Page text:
The Tao Of Moving
It was just upstairs and to a better place even…
But it was still “moving”.
You want to have a bad attitude about moving, try being homeless for a bit. Schlepping your life from place to place, not fun. I would have been a bad nomad. I collect too much stuff. I have too many memories tied up in physical structures. Try something as useless as an unfinished piece of an ambitious crochet project. Ok, make that several unfinished pieces for a number of unfinished ambitious crochet projects. Guilty as charged. Very guilty. Have a storage container full of many, many years of stuff that should probably be thrown away. But that’s down from two. Did I mention I think that Kondo woman is a fraud?
The office move was somewhat inevitable. Our small staff was growing and thirty plus years of accumulated materials was beginning to feel like my storage facility except with doors and windows and telephones. Then there was the copier. It didn’t help. The copier could be relied upon to produce a ream of paper that needed to be filed (and was not going to be filed) on a daily basis. Non-profit organizations generally do not have support staff and filing is not a priority if no one is being paid to, well, file. And some things cannot be trusted to volunteers!!!!
So there is the need to move. Well mainly because not just space is needed but also privacy, a spaciousness of one’s own so to speak. A small amount of your professional real estate where a client with a disabled young child can weep in private about her most recent encounter with an unfeeling and uncaring social welfare bureaucracy. A space big enough to entertain friends visiting from out of town on a whim. A space secure enough to hand rear newborn kittens without distracting all of your office mates. A space with a window that you can stare out of in peace while the conference call you are participating in goes on and on and on and….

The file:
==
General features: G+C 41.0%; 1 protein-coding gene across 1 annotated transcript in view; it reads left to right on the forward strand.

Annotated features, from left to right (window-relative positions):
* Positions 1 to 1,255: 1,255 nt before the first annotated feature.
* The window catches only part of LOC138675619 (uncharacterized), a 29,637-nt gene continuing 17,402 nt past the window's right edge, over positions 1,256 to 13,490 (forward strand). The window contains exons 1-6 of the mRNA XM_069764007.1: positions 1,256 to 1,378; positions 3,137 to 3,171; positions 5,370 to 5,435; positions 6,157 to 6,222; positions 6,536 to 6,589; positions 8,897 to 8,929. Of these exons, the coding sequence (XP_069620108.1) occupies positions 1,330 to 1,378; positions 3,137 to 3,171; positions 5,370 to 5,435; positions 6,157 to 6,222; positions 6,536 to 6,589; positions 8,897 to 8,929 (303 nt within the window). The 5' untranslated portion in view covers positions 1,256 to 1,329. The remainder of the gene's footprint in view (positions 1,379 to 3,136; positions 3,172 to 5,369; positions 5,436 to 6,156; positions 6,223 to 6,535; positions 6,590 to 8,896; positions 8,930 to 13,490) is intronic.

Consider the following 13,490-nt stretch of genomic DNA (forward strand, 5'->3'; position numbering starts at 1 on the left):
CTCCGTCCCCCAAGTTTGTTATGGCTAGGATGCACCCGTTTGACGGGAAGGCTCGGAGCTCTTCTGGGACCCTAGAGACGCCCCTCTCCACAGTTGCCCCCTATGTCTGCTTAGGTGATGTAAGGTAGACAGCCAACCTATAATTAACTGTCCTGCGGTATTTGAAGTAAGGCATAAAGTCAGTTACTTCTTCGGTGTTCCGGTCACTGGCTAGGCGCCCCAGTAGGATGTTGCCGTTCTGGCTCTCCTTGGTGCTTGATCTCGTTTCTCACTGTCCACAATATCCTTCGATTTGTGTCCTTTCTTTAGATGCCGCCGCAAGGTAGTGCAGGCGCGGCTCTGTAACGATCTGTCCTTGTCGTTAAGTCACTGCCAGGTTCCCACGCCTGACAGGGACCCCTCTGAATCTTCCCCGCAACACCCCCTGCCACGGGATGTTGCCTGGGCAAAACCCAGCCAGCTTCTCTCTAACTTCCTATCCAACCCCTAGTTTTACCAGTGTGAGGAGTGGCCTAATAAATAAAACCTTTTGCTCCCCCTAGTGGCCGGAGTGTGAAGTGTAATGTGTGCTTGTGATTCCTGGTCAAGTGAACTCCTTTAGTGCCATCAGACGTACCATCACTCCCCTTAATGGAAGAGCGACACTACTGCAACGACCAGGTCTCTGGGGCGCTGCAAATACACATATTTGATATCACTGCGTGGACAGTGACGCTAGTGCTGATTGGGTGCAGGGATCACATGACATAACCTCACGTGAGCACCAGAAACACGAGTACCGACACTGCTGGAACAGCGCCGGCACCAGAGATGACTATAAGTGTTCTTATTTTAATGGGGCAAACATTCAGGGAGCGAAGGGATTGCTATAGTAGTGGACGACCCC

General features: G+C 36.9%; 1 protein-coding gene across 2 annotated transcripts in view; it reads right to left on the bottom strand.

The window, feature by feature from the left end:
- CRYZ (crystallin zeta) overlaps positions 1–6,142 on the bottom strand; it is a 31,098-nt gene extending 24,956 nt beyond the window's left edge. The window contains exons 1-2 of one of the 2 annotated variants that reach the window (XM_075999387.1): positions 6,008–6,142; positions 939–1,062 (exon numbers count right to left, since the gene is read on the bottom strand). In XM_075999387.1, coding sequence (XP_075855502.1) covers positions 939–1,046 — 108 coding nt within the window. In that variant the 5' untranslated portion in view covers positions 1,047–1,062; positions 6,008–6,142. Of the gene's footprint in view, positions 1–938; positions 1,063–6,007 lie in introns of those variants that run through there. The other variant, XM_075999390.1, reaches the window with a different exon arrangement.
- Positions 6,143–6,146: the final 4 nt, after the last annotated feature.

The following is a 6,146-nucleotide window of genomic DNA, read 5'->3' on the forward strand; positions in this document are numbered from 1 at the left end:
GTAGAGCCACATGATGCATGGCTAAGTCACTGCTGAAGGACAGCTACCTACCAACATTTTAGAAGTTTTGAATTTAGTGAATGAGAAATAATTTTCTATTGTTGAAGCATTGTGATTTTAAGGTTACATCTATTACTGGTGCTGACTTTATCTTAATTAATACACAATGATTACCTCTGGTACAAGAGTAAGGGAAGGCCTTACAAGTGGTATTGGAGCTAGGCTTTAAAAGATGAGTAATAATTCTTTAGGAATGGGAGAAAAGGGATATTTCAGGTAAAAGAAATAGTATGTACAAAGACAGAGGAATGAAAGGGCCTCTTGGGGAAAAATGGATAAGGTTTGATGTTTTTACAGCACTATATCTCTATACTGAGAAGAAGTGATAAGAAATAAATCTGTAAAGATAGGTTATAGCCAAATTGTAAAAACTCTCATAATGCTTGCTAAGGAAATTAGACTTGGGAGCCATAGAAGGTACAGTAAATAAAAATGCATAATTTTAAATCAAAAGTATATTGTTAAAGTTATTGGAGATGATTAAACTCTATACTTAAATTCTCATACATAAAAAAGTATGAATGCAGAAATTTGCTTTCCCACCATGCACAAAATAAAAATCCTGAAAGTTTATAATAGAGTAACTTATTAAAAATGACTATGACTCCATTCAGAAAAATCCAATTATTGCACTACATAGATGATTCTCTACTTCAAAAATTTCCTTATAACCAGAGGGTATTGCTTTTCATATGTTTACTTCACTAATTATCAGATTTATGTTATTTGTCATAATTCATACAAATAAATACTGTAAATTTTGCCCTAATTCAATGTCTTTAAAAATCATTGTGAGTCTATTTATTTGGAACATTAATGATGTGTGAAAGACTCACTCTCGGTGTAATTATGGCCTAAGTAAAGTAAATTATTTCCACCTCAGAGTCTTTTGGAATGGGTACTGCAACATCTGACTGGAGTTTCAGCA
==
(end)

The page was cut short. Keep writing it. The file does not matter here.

Still the old office with its open seating plan; treasure trove of historically interesting policy reports dating back over thirty years; and its secret front door had its charms. There was the ballroom dance studio in the suite to the south. There was an insurance licensee’s training institute on the other side of court yard. Generally we never saw the patients at the legal marijuana dispensary as their office opened onto a parking lot on the far side of the building. But there are things which were learned about the marketing strategies of a certain convenience store chain that give me pause every time I think about entering one of their franchise operations.
Unlike the series of downsizing moves that I began a few years ago, this move was essentially contained and discreet. I had to move the contents of my relatively small desk, one two-drawer file cabinet and a closet outfitted with a bookshelf and whatever else that could be gotten behind the door when shut. Given what I’d learned, I ordered a half-dozen of the unfold and pack bankers’ boxes for office delivery. We only needed to make two runs to Office Depot for more.
By Friday I was packed. Saturday, the movers, four strapping young men, arrived early and under the direction of our office manager/bookkeeper/significant other of the organizations’ head, were wrapping file drawers in plastic and boxing annotated binders of stuff. By mid morning they were far enough along to start loading the U-Haul truck that would journey the great distance of around the office complex to our new building with the so much more spacious digs and private offices with windows!!!!
However much I thought that I was packed, there were still other things to pack and get hauled on a hand-truck through the courtyard, across the bridge that had once spanned an ornamental fountain and pool, up a slight but steep hill and onto one of the tinier passenger elevators I have ever used. As it was Saturday, none of the other offices were open. Most in fact were not even occupied. We have the only occupied suite on our side of the second floor. The realtor kept insisting we could sublet if we took on another suite.
Loading the hand-truck could take about fifteen minutes. You do have to balance the load. Then there was the above described five-minute trek, fortunately in pleasant late September breeziness to the elevator and then the new office. What did take time was the unloading of the hand-truck. What went where? Who was it for? What was it really? This was easy at first because the only goal was to unload the truck. After lunch, when the furniture started to migrate upward, it was wisest to deposit hand-truck loads away from furniture deposits.
I set myself a goal. All of my boxes to be where I wanted them by 3:00 p.m. Then I would go home. My ankles and knees had other ideas, as did the wheel on the hand-truck. As the last set of my boxes was deposited at 1:30 p.m., and I headed for the elevator, I noted an unusual noise, looked down at the hand-truck and observed that it had lost a wheel, a big wheel.
I was able find the missing wheel, some washers but not the linch pin. I took that as a sign: Go Home.
I did not need to be told twice